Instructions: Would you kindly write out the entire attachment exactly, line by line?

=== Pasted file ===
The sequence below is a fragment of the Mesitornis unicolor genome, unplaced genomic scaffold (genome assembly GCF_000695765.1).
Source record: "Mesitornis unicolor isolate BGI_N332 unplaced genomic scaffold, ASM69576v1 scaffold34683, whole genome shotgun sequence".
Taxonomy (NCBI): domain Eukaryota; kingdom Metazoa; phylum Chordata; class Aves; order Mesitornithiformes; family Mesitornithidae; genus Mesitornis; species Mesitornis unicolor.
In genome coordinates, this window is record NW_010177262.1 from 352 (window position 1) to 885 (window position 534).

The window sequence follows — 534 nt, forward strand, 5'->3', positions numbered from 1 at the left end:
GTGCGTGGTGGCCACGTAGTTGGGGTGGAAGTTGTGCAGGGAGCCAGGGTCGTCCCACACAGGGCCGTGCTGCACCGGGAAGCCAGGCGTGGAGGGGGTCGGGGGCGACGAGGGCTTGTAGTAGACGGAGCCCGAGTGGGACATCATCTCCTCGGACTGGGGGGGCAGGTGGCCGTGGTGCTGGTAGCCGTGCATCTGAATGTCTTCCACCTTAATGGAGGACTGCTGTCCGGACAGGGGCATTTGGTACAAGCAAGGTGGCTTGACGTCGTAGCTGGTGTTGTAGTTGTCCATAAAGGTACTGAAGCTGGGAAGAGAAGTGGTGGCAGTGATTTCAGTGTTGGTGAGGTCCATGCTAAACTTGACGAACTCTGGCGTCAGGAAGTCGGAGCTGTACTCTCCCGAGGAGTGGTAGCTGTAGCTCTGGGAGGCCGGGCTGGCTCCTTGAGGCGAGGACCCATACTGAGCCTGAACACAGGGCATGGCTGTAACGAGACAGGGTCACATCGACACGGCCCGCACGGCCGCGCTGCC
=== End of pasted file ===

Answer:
The sequence below is a fragment of the Mesitornis unicolor genome, unplaced genomic scaffold (genome assembly GCF_000695765.1).
Source record: "Mesitornis unicolor isolate BGI_N332 unplaced genomic scaffold, ASM69576v1 scaffold34683, whole genome shotgun sequence".
Taxonomy (NCBI): domain Eukaryota; kingdom Metazoa; phylum Chordata; class Aves; order Mesitornithiformes; family Mesitornithidae; genus Mesitornis; species Mesitornis unicolor.
In genome coordinates, this window is record NW_010177262.1 from 352 (window position 1) to 885 (window position 534).

The window sequence follows — 534 nt, forward strand, 5'->3', positions numbered from 1 at the left end:
GTGCGTGGTGGCCACGTAGTTGGGGTGGAAGTTGTGCAGGGAGCCAGGGTCGTCCCACACAGGGCCGTGCTGCACCGGGAAGCCAGGCGTGGAGGGGGTCGGGGGCGACGAGGGCTTGTAGTAGACGGAGCCCGAGTGGGACATCATCTCCTCGGACTGGGGGGGCAGGTGGCCGTGGTGCTGGTAGCCGTGCATCTGAATGTCTTCCACCTTAATGGAGGACTGCTGTCCGGACAGGGGCATTTGGTACAAGCAAGGTGGCTTGACGTCGTAGCTGGTGTTGTAGTTGTCCATAAAGGTACTGAAGCTGGGAAGAGAAGTGGTGGCAGTGATTTCAGTGTTGGTGAGGTCCATGCTAAACTTGACGAACTCTGGCGTCAGGAAGTCGGAGCTGTACTCTCCCGAGGAGTGGTAGCTGTAGCTCTGGGAGGCCGGGCTGGCTCCTTGAGGCGAGGACCCATACTGAGCCTGAACACAGGGCATGGCTGTAACGAGACAGGGTCACATCGACACGGCCCGCACGGCCGCGCTGCC